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Huddersfield Quakers (Religious Society of Friends)

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  1. Meetings:
    Sunday at 10.30 to 11.30am
    Children's meeting every Sunday.

    Rooms to let in the meeting house for up to 50 people and smaller rooms for 10 to 15 people plus kitchen facilities. Please see our website for more details including contact phone for bookings. Also check our facebook page via the link on our home page.

    'Quakers' is the shorthand term for the Religious Society of Friends which was founded as a radical Christian movement in 17th century England. Today, Quakers come from all walks of life and continue to uphold a progressive religious approach.

    Quakers hold Meetings for Worship when we come together in silence and try to open ourselves to the deeper levels of our experience. Quakers have no paid clergy to lead or interpret our spiritual life and it is open to anyone who feels moved by the spirit to make a spoken contribution.

    Quakers recognise the equal worth and unique nature of every person. This means working to change the systems that cause injustice and hinder true community. It also means working with people who are suffering from injustice, such as prisoners and asylum seekers.

    Perhaps Quakers are best known for our peace testimony. This derives from our conviction that love is at the heart of existence and all human beings are equal, and that we must live in a way that reflects this. It has led Quakers to refuse military service, and to become involved in a wide range of peace activities from practical work in areas affected by violent conflict to the development of alternatives to violence at all levels from personal to international.

    Quaker testimonies are not a set of words, but an expression of our spirituality in action. In attempting to live out our testimonies, we are holding up an alternative vision of humanity and society, centred on meeting real needs rather than ever changing desires.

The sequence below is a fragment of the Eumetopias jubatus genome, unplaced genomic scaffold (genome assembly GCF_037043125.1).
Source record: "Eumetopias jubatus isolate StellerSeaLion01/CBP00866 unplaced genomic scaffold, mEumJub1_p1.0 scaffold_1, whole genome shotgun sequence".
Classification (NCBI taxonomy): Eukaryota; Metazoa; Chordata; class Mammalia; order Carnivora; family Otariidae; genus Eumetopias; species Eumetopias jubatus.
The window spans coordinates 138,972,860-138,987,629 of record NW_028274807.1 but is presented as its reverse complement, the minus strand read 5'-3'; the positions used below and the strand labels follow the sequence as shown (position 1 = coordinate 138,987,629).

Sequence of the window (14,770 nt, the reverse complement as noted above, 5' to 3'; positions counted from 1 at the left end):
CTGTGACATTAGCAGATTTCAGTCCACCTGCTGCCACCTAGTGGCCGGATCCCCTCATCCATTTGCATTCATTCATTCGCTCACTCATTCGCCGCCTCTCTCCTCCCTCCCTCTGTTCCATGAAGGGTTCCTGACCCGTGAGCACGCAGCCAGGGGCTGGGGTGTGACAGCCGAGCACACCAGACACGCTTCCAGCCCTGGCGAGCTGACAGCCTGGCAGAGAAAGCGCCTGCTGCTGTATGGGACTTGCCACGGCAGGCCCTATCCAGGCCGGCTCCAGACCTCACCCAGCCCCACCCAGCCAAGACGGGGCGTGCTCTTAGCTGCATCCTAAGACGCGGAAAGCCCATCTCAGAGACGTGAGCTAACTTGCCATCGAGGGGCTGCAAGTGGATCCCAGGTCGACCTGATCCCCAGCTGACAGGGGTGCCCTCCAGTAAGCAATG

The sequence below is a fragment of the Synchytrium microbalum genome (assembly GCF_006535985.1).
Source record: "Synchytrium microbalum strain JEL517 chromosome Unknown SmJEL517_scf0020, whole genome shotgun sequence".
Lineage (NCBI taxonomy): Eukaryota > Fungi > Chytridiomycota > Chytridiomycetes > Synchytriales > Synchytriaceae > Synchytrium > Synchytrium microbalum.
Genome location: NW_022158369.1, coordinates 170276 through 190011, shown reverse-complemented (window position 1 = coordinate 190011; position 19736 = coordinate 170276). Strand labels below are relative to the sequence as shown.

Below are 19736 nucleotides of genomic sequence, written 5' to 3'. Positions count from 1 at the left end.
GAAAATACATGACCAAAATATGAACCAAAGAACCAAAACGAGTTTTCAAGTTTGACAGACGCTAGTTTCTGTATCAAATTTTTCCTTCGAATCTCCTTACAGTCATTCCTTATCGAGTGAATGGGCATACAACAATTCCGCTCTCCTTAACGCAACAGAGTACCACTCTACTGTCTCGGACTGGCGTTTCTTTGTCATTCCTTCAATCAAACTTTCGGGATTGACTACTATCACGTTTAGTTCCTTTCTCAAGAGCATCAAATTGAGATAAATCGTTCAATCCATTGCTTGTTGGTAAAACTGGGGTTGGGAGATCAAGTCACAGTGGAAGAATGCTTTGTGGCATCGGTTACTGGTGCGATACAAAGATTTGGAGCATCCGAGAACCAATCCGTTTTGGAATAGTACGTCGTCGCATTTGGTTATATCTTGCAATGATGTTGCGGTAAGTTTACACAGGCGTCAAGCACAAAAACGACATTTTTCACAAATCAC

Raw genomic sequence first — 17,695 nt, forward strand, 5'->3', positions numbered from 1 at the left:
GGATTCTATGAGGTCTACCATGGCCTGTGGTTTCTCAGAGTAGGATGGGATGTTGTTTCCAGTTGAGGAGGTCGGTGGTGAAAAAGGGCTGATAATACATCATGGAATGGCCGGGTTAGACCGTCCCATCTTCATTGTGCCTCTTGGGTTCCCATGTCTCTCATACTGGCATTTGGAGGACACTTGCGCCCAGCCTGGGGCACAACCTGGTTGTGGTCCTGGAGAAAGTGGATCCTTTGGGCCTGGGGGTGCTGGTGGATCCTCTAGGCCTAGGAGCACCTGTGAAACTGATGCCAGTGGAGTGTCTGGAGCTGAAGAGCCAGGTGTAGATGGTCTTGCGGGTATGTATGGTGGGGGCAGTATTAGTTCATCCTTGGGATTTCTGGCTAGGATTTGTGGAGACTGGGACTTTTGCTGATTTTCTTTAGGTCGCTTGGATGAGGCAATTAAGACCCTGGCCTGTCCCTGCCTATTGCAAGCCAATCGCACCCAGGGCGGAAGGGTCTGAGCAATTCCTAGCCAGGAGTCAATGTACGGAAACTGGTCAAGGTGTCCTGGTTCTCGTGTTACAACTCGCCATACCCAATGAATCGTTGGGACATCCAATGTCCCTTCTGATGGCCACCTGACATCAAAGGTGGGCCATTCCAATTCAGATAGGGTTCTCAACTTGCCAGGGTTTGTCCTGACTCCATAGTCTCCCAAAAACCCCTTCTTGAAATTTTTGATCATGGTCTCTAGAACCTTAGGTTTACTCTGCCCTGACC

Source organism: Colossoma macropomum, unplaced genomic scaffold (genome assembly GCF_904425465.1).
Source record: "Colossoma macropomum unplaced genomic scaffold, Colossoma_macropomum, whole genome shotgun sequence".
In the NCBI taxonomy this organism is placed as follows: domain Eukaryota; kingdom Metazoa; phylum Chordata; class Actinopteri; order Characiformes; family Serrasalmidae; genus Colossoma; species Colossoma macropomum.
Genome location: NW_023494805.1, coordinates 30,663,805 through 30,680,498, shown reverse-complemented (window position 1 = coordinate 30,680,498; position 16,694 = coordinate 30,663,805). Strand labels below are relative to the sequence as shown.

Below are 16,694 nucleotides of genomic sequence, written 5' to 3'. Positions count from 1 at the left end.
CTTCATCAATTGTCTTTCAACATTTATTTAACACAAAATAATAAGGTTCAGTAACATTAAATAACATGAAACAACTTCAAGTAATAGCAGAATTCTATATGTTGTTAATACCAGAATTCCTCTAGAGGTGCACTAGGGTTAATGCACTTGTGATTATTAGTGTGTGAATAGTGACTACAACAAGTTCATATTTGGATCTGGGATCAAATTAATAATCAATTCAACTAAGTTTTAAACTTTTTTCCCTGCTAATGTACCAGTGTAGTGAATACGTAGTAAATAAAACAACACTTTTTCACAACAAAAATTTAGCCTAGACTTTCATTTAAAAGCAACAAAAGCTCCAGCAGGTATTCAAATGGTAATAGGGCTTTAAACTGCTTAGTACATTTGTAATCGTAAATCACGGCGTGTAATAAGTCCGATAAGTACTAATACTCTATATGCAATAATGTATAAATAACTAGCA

Ann K Bettys
01484 664290

Organisation last updated

  1. 13 August 2019

Normally we add categories for you when the entry is set up, but you have the option to edit them. Very occasionally some categories have restricted usage and we’ll let you know if we feel there’s a problem.

The categories are tiered with the broadest first. Click on the plus sign till you find the specific categories that best suit your group.

Huddersfield Quakers (Religious Society of Friends) image


If you want to change your venue or add a new one please use the postcode / street name field to see a list of venues. This should cover all venues in Kirklees, but if you can’t find the venue you need please contact Community Directory, and we will advise or add it for you.

  1. Quakers House, Church Street, Paddock, Huddersfield, HD1 4TR
    1. All key services are accessible. Wheelchair access
    2. Either, there are specially marked parking spaces for disabled people, or disabled people can park within 50 metres of an accessible entrance. Disabled parking
    3. There is a toilet which can be accessed by people with disabilities including wheelchair users. This means that it complies with the standards set out in Part M of the Building Regulations,'Access to and use of buildings. Fully accessible toilet
    Access for people with disabilities is to the ground floor of the building only.We have a hearing enhancement system rather than a loop system.


  1. The Society of Friends came together in the aftermath of the English civil wars of the 1640s, a movement of conscientious objectors to clerical power and the religious and secular dictatorship of the wealthy. They demanded freedom of conscience, a social revolution, a democratically elected parliament. Theirs was an early liberation theology opposed to bishops, lords and the personal rule of anyone claiming to be the Lord's anointed, whether he called himself lord protector or king.

    They were activists, but activists with a difference. The compulsive urge to work for a just and compassionate social order was rooted in an inner peacefulness which has been described as living sacramentally. They were contemplatives who understood contemplation as a form of action, and activists who understood action as a form of contemplation. Over the centuries Quakerism has had its quietist and its activist phases, its conservative and its radical impulses and expressions. Today's Friends ride the earthquake, wind and fire, but do so in obedience to a still small voice of calm.

    The formal title of the movement is the Society of Friends or the Religious Society of Friends.

    In Britain there are around 17,000 Quakers, and 400 Quaker meetings for worship each week.

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